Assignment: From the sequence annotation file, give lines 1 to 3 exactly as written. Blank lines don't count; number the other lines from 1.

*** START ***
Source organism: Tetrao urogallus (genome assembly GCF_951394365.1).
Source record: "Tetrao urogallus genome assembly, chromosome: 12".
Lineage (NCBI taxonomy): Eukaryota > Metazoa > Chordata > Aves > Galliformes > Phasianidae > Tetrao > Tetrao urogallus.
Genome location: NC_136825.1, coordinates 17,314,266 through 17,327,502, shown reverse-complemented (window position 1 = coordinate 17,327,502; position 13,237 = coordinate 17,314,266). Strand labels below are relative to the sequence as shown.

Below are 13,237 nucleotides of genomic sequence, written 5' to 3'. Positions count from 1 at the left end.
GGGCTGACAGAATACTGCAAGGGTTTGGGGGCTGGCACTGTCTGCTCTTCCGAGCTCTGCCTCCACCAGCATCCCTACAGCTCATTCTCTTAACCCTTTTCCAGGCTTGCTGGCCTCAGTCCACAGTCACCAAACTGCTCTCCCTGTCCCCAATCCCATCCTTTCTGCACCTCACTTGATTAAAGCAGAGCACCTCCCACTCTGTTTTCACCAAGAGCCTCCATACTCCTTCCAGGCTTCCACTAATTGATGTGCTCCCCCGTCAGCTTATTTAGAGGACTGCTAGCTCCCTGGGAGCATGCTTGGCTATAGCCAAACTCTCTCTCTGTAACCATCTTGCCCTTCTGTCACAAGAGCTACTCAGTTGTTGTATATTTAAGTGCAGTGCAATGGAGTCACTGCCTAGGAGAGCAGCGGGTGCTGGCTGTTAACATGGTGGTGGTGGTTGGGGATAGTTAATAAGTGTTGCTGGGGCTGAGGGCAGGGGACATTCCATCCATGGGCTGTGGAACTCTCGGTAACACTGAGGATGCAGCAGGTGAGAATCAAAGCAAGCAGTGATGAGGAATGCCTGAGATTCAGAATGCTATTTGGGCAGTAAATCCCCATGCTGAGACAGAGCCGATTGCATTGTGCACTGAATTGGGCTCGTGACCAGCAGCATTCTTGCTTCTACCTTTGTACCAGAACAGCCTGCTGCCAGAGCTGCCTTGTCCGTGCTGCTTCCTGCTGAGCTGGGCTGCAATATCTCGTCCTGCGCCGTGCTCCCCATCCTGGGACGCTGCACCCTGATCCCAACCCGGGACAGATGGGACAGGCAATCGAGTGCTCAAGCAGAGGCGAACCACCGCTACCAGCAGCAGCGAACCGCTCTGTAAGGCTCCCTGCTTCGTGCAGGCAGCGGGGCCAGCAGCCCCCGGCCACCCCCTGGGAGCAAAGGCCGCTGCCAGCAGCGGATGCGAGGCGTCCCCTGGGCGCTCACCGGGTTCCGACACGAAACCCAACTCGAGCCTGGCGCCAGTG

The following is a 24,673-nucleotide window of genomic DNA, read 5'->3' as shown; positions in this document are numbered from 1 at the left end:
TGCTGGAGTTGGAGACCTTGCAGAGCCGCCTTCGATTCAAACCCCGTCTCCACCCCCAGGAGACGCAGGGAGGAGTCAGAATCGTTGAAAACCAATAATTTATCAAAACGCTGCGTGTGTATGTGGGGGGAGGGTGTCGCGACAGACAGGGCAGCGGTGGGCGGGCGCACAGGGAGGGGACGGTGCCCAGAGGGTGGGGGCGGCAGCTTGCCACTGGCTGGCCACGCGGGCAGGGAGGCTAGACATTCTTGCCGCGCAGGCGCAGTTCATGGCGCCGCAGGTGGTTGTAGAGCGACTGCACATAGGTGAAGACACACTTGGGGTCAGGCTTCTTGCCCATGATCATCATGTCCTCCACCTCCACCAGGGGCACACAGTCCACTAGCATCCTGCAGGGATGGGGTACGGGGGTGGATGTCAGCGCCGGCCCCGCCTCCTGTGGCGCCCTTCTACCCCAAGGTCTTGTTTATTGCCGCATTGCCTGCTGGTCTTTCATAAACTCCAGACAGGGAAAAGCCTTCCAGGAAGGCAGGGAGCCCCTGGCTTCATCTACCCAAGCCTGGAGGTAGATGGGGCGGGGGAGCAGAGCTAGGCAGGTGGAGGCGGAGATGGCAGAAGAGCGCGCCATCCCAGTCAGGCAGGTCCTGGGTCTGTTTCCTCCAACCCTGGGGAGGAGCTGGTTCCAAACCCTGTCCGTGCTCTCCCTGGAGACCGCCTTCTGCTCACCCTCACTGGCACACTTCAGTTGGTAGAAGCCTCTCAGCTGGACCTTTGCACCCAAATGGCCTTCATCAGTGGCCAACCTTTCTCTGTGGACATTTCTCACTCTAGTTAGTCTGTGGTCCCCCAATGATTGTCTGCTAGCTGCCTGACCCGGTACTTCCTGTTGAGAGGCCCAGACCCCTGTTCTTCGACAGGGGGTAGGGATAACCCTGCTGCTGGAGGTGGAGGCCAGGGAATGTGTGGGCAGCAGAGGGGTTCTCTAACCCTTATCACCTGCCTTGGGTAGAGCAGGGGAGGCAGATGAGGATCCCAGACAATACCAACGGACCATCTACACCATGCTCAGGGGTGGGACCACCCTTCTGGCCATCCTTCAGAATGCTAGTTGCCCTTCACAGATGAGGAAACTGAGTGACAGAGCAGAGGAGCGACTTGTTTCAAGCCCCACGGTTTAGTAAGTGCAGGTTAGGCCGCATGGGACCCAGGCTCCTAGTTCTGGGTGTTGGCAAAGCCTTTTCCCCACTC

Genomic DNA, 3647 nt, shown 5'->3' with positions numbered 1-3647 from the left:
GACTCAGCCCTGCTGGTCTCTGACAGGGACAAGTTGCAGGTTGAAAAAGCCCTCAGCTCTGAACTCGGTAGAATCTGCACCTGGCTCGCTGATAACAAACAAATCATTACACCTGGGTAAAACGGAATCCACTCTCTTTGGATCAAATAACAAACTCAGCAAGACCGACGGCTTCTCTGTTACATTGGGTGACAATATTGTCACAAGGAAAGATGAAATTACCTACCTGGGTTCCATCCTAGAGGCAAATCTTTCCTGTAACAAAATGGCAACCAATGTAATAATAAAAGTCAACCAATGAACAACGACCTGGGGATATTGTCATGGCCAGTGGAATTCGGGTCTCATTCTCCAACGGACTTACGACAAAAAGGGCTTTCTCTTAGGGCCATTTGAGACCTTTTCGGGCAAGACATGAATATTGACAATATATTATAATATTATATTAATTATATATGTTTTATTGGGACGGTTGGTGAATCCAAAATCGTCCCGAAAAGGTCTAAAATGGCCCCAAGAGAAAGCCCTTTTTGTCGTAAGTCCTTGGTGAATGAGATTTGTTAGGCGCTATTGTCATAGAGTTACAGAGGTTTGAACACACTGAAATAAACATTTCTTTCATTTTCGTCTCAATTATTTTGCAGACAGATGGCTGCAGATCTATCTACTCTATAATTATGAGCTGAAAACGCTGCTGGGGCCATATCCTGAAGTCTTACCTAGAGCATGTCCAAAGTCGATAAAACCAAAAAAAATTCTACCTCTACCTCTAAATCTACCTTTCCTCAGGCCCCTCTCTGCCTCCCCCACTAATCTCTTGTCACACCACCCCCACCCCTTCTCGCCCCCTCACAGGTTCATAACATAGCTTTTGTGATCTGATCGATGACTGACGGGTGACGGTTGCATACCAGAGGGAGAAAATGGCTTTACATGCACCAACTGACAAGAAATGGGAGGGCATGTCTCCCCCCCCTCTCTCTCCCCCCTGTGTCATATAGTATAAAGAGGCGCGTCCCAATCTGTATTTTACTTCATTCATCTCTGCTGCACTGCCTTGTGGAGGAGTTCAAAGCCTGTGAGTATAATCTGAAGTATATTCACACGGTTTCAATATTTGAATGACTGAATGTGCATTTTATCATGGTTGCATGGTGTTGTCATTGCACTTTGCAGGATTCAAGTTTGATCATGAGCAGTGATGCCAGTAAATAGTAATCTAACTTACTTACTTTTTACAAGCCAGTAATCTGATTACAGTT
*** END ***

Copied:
Source organism: Tetrao urogallus (genome assembly GCF_951394365.1).
Source record: "Tetrao urogallus genome assembly, chromosome: 12".
Lineage (NCBI taxonomy): Eukaryota > Metazoa > Chordata > Aves > Galliformes > Phasianidae > Tetrao > Tetrao urogallus.